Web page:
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A study funded by a recent grant aims to help the Owyhee Irrigation District determine how and where to modernize.
OID General Manager Jay Chamberlin said the approximately $250,000 grant, through Energy Trust of Oregon and Pacific Power & Light, is funding the evaluation by Hood River, Ore.-based Farmers Conservation Alliance.
“They are looking at every aspect: hydro potential, gravity pressurized sprinkler potential, canal lining, water conservation. … Really, the project is being completely evaluated and assessed,” Chamberlin said. “It’s almost an inventory of what we are doing now and what we can do to improve.”
Farmers Conservation Alliance spokeswoman Marla Keethler said Owyhee Irrigation District enrolled in its Irrigation Modernization Program, “and we are currently working with them to understand their district’s needs and goals as we work towards developing a system improvement plan and eventually a modernization strategy.”
Chamberlin said the modernization study will help identify the best opportunities to maintain and improve function even as OID deals with current facility needs and some recent changes in how customers use water.
After irrigation season ends each fall, Nyssa, Ore.-based Owyhee Irrigation District starts projects such as repairing or automating infrastructure, and replacing some sections of open canal with pressurized pipeline.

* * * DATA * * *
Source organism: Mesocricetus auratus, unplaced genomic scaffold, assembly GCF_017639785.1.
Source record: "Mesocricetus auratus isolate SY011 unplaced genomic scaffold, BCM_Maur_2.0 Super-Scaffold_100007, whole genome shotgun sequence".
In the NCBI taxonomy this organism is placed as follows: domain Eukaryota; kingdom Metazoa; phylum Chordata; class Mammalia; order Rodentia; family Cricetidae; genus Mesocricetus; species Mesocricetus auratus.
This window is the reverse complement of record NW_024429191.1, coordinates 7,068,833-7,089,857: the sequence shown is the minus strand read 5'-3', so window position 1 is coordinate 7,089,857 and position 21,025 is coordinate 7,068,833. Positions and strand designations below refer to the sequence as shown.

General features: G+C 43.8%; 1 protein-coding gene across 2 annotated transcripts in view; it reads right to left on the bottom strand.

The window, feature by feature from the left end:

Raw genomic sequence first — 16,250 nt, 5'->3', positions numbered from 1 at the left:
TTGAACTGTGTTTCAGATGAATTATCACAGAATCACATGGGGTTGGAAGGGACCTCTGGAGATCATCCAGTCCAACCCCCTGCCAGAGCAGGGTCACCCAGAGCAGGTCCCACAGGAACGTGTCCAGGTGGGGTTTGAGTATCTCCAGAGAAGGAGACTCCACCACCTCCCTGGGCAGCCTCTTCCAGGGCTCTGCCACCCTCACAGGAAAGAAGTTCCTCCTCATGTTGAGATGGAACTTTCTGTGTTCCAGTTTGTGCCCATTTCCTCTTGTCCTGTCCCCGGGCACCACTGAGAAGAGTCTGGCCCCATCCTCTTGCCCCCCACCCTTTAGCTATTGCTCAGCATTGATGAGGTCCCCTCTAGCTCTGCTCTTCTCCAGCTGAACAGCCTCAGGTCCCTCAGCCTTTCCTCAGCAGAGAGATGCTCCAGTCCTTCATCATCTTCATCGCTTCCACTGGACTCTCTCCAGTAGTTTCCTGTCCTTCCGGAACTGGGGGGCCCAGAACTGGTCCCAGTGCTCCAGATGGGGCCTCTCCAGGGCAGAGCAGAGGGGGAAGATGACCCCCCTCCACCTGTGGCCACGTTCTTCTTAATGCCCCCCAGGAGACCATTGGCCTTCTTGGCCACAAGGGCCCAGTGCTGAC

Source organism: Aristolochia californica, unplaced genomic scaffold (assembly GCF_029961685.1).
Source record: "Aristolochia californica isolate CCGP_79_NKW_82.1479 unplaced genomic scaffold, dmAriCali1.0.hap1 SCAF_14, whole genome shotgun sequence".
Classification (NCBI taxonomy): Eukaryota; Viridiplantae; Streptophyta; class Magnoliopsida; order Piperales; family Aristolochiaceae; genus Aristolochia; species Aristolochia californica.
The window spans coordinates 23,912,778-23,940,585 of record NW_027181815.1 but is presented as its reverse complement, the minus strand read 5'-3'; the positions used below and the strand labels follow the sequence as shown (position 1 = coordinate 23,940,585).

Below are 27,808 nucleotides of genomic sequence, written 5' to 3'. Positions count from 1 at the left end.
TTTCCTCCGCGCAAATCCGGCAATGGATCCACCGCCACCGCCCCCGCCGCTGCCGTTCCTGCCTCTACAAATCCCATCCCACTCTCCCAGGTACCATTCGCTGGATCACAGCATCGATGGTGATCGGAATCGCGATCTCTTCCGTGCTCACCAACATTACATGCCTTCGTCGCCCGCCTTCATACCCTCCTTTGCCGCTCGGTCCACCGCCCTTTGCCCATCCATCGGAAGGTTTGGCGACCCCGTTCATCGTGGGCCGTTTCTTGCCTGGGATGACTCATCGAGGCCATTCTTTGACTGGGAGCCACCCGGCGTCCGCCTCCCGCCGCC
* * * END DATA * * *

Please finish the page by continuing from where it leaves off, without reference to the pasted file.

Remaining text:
An upcoming major project aims to stabilize more than one-third of Malheur Siphon, an above-ground, 80-inch steel pipe that runs for more than four miles north to the Malheur River. Chamberlin said the approximately $750,000 project is expected to start in early October and conclude in early March, ahead of the 2019 irrigation season’s start.
“This phase will complete the most difficult section of repairs,” he said. The pipe, whose foundation legs have been moving in unstable clay soil, is wrinkled in three different locations, he said. Additional phases will be completed later as OID builds its reserve funds.
The Owyhee Irrigation District serves about 120,000 irrigated acres and more than 1,200 customers in Oregon and Idaho. Its annual budget is about $4 million, funded by a customer charge per acre of $65 — up from $62 last year and including $1.50 special assessment for the siphon project.
Chamberlin said the district in the last decade has seen client farms become fewer in number, but larger overall.
“It really changes the distribution of water,” he said.
Many of the larger farms grow one crop on 100 acres instead of three or four, and use pivot irrigation systems that in the long term can reduce total water usage but in the short term run frequently, Chamberlin said. “With pivot and sprinkler irrigation, you can’t get behind because you don’t have the deep percolation.”
Similarly, drip irrigation rarely shuts down altogether as it moves water across different zones in large acreages. Chamberlin said this constant, level irrigation flow means peak demand periods are less pronounced and water can stay longer in Owyhee Reservoir.
Owyhee Reservoir was about 60 percent full in mid-July, the U.S. Bureau of Reclamation reported, including water left from the heavy snowmelt of 2016-17. OID customers this year received full allotments of water, Chamberlin said, but the district has tried to stay conservative and leave as much in the reservoir as possible in the event low snowpack materializes again this year in the large Owyhee River drainage.
The district early this year tapped its supplemental Snake River water right more than usual, he said. The Owyhee River is a Snake tributary.